Early Moderate to Vigorous Physical Activity After Concussion Is Associated With Faster Symptom Resolution Time

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Jacob G. Rademacher Department of Biological Sciences, University of Denver, Denver, CO, USA

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Mathew J. Wingerson Sports Medicine Center, Children’s Hospital Colorado, Aurora, CO, USA
Department of Orthopedics, University of Colorado School of Medicine, Aurora, CO, USA

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Katherine L. Smulligan Department of Orthopedics, University of Colorado School of Medicine, Aurora, CO, USA

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Casey C. Little University of Virginia School of Medicine, Charlottesville, VA, USA

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Julie C. Wilson Sports Medicine Center, Children’s Hospital Colorado, Aurora, CO, USA
Department of Orthopedics, University of Colorado School of Medicine, Aurora, CO, USA
Department of Pediatrics, University of Colorado School of Medicine, Aurora, CO, USA

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David R. Howell Sports Medicine Center, Children’s Hospital Colorado, Aurora, CO, USA
Department of Orthopedics, University of Colorado School of Medicine, Aurora, CO, USA

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https://orcid.org/0000-0002-2955-0191 *
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Context: Early physical activity (PA) after concussion may promote symptom resolution. Prior studies have investigated exercise frequency/duration, yet precise PA intensity or volume required for optimal recovery requires further investigation. moderate to vigorous physical activity (MVPA) is beneficial for physical health. We investigated whether sedentary time, light activity time, MVPA time, or activity frequency in the weeks following concussion are associated with time to symptom resolution among adolescents. Design: Prospective cohort study. Methods: Adolescents 10–18 years of age were tested ≤14 days of concussion and followed until symptom resolution. At the initial visit, participants rated symptom severity and were provided wrist-worn activity trackers to monitor PA for the following week. PA behavior was categorized each day based on heart rate: sedentary (resting), light PA (50%–69% age-predicted max heart rate), and MVPA (70%–100% age-predicted max heart rate). Symptom resolution was defined as the date when participants reported cessation of concussion-like symptoms. Patients were not given specific PA instructions, though some may have received instructions from their physician. Results: Fifty-four participants were included in the study (54% female; mean age = 15.0 [1.8] y; initially assessed 7.5 [3.2] d after concussion). Female athletes recorded more sedentary time (900 [46] vs 738 [185] min/d; P = .01; Cohen d = 0.72), and less time in light PA (194.7 [64.5] vs 224 [55] min/d; P = .08; Cohen d = 0.48) and MVPA (23 [17] vs 38 [31] min/d; P = .04; Cohen d = 0.58) than male athletes. After adjusting for sedentary time, hours per day with >250 steps, sex, and initial symptom severity, more MVPA time was associated with faster symptom resolution time (hazard ratio = 1.016; 95% confidence interval, 1.001–1.032; P = .04). Conclusion: Our findings offer preliminary insight into how varying PA intensities affect concussion recovery, as MVPA may be a higher intensity than what is typically prescribed in concussion care.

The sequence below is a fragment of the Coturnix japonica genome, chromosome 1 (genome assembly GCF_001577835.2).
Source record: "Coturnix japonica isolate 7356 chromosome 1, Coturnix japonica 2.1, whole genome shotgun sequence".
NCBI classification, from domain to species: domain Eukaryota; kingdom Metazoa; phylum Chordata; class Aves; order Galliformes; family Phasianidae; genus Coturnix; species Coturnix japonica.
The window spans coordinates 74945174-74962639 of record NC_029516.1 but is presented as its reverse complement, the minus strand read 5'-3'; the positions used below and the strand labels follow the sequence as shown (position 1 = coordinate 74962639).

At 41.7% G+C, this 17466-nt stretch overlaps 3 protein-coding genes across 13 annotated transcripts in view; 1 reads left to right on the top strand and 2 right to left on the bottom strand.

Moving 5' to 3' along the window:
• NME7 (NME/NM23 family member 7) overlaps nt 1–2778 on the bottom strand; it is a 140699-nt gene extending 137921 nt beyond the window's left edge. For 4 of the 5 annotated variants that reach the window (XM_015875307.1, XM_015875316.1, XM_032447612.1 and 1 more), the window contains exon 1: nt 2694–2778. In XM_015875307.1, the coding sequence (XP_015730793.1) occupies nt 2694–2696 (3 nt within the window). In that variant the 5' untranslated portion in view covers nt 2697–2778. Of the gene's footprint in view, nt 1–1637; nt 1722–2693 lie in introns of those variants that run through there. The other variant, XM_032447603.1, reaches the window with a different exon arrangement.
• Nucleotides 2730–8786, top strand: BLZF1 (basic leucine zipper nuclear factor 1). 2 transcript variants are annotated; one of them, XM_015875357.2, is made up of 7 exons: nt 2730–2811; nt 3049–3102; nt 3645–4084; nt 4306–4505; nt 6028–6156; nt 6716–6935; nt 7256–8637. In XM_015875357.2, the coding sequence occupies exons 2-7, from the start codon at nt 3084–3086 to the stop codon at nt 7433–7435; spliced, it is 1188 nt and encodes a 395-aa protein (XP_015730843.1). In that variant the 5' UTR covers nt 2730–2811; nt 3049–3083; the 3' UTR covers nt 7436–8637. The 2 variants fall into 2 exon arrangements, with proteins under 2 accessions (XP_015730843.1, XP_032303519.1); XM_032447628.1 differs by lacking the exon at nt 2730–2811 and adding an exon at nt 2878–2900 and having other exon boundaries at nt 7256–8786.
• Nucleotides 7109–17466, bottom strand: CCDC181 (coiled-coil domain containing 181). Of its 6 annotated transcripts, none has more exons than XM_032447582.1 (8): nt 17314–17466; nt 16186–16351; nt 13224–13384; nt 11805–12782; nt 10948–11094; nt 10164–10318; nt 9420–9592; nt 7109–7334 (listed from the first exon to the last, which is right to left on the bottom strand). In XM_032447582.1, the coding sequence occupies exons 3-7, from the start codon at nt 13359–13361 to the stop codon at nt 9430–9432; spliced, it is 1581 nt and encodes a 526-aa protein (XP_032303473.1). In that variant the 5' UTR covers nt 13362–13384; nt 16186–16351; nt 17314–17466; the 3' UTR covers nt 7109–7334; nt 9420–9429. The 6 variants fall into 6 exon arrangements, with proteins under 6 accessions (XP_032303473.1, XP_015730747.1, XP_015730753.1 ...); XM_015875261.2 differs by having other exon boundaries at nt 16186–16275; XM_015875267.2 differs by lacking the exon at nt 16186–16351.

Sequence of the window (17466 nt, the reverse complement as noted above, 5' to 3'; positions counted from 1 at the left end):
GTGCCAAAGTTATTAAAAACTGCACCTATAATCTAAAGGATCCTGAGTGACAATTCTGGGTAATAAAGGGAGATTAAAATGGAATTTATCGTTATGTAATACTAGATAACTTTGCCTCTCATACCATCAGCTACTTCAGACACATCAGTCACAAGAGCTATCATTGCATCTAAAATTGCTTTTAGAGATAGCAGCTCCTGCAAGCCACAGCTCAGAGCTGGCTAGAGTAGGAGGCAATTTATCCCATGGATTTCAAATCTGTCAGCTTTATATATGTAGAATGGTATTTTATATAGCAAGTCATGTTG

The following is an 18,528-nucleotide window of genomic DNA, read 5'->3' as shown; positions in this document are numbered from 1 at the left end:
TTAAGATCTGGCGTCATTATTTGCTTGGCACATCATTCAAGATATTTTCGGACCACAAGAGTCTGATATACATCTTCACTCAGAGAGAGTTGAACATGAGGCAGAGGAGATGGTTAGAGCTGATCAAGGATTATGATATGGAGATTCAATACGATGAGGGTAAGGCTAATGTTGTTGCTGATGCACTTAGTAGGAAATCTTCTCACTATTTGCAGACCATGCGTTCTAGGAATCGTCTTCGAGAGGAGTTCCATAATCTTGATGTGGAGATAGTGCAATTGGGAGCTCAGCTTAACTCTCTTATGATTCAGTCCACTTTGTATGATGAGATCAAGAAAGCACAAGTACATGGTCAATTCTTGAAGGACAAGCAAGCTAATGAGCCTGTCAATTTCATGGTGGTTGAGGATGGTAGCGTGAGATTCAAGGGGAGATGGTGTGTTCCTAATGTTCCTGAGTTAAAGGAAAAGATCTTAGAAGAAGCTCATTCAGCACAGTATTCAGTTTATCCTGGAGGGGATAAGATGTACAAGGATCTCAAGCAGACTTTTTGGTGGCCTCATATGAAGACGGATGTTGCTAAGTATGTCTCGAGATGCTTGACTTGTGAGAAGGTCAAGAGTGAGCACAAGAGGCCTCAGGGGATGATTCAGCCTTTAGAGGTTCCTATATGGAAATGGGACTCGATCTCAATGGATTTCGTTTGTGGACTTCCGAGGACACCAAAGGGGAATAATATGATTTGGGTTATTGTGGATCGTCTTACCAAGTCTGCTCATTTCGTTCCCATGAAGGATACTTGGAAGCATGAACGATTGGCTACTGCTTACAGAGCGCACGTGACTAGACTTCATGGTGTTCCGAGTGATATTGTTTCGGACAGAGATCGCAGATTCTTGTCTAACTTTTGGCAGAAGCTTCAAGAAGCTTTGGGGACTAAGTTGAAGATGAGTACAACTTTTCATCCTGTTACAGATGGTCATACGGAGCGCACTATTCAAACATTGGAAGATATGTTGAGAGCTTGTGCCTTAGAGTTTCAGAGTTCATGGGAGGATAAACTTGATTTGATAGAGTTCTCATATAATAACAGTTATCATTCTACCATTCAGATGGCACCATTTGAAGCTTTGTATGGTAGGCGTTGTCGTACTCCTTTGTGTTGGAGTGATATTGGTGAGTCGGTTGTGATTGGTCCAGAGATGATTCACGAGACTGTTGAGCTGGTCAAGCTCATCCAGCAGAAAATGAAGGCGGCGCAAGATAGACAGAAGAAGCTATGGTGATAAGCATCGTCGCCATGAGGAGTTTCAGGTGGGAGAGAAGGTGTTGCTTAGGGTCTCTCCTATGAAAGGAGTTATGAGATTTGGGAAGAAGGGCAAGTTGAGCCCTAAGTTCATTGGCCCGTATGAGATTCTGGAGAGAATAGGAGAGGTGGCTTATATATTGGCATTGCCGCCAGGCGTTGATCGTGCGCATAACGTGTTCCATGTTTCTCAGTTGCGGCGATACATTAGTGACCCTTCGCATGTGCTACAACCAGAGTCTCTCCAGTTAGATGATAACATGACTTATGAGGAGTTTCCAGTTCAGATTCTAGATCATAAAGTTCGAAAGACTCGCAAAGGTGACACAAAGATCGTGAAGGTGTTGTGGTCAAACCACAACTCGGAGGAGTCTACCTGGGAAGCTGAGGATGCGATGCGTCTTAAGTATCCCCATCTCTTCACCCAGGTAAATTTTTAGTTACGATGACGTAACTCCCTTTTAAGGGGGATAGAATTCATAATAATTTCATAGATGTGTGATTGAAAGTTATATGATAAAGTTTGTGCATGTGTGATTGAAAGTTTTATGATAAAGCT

Moderate- to vigorous-intensity physical activity may be beneficial for concussion recovery.

More than 30 minutes of moderate to vigorous physical activity per day was associated with a decreased time to symptom resolution.

Physical activity volume at lower intensities was not associated with symptom resolution time.

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